Digital Epiphanies Feed

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Digital Epiphanies are all those great ideas that pop into my head and for which I can't stop thinking about until I stop thinking about them.

This blog is an outlet so that ideas can be shared, advanced, criticized and exchanged. So please add your comments and free your trapped parcels of genius by sharing your business ideas. Don’t worry, if somebody actually steals it, starts a business and hits it rich, I’ll buy you a beer.

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Skype: brianlitvack


Live Video Blogging

Video blogging is the hot new thing these days…if you’re a geek. There are silly ninjas, fake real people (lonelygirl 15), tech geeks, and repurposed television shows. As cool as it is, I haven't seen it really catch on. None of my friends consume a video blog on a regular basis.

What I’ve yet to see, and what I think could sustain a more mainstream audience, is live video blogging. Have a blogger upload their analysis as an event unfolds. Send an email immediately after they upload their video and have users view it right away.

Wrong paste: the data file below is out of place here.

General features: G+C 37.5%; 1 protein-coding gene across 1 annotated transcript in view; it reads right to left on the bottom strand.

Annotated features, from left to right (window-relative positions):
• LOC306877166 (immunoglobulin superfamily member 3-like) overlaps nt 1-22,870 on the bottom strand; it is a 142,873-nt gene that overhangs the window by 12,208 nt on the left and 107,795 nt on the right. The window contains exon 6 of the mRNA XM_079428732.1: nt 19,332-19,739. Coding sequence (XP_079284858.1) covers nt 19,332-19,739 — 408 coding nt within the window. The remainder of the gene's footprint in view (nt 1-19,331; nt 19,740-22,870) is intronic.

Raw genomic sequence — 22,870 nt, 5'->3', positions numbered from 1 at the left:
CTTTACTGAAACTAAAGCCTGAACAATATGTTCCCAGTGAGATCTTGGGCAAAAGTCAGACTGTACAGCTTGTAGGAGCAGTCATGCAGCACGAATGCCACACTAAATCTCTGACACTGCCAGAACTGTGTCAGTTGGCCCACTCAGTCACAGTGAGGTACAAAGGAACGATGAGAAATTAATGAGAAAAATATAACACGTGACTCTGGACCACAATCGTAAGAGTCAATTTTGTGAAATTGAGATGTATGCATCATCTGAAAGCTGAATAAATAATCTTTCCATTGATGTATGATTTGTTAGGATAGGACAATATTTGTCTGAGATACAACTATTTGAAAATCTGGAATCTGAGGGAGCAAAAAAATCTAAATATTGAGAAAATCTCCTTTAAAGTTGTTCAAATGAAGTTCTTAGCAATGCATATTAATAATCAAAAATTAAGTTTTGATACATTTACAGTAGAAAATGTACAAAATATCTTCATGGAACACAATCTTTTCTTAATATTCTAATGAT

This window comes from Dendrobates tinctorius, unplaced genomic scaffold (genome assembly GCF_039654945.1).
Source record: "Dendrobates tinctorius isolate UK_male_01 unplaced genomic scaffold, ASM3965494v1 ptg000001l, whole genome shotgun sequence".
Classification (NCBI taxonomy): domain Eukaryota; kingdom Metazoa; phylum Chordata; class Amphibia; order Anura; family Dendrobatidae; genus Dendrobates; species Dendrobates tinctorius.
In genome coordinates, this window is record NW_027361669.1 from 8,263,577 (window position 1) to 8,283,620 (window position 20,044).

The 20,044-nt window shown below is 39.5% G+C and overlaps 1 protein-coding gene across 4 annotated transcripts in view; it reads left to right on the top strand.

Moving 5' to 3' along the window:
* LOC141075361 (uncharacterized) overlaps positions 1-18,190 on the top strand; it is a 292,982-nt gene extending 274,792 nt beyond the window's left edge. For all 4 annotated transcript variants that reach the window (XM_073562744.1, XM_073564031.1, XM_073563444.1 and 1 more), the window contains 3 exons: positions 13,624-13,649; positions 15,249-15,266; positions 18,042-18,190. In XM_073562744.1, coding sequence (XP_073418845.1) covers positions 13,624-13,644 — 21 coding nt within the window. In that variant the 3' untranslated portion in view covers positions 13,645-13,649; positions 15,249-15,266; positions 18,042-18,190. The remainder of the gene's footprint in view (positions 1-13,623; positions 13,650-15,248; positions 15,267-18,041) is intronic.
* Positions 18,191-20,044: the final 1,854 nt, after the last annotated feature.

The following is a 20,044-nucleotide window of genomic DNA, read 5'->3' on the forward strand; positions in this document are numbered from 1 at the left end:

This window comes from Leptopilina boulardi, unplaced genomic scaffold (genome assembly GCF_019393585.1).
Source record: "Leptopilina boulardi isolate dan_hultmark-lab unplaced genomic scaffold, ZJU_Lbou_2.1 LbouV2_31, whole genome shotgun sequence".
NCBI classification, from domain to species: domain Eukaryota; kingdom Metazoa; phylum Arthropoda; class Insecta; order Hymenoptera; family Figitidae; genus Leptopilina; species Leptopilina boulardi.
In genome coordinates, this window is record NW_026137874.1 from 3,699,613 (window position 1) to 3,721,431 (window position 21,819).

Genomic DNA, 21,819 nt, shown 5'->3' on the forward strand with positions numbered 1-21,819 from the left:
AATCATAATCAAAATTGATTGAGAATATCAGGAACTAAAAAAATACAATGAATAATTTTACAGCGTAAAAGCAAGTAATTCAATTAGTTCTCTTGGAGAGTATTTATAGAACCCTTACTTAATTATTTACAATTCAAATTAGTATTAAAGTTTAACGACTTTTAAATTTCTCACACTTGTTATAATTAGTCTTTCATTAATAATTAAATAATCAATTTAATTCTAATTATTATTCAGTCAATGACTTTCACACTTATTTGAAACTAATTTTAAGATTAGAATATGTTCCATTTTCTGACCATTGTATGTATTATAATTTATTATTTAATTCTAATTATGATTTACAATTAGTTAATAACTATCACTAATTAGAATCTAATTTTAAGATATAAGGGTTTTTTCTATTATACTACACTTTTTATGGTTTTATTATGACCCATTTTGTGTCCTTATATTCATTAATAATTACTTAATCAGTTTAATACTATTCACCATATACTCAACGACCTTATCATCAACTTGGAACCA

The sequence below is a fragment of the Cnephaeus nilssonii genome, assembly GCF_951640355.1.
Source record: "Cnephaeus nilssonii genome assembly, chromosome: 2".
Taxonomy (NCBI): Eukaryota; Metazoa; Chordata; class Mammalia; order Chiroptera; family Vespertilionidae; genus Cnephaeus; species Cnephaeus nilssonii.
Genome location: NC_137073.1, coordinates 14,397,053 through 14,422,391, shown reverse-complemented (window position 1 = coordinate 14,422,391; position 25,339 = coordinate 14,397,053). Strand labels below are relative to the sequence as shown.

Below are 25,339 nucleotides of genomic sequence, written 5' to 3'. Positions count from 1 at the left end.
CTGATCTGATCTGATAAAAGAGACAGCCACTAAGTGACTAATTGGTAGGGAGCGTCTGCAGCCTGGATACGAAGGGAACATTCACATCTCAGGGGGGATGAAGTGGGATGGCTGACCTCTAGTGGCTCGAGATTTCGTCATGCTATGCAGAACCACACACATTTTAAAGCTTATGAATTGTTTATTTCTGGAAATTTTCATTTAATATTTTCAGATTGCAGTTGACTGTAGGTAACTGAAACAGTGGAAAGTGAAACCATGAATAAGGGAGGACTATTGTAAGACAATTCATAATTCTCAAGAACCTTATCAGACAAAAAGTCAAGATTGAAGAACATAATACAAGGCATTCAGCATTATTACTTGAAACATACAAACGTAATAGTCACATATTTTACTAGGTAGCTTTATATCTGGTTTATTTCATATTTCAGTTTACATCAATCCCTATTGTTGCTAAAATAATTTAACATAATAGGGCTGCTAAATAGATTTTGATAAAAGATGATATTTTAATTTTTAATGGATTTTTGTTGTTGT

I think live video blogging could work well in sports. First, I’ll use the example of “gurus” or experts who pick the outcome of games for bettors. The fact of the matter is that people bet on sports and they are always looking for an edge. I’ve heard or seen thousands of advertisements for hotlines where customers pay to receive picks through a corny voice recording. It would be much more compelling if a consumer could watch video each day of experts picking games. New video posts can even be uploaded throughout the day, at halftime of games, etc.

Before you think I’m a degenerate bookie realize I think that live video blogging goes way beyond betting on football games. I would love to see ESPN’s “Sports Guy” video blog an event instead of waiting till the next day to post his blog. How about seeing Jim Kramer videoblog live throughout the day BOOYAH! Finally, why not have newspapers break stories through video blog by the writer who has the lead. This could give newspapers back the edge that seems to have become so very dull.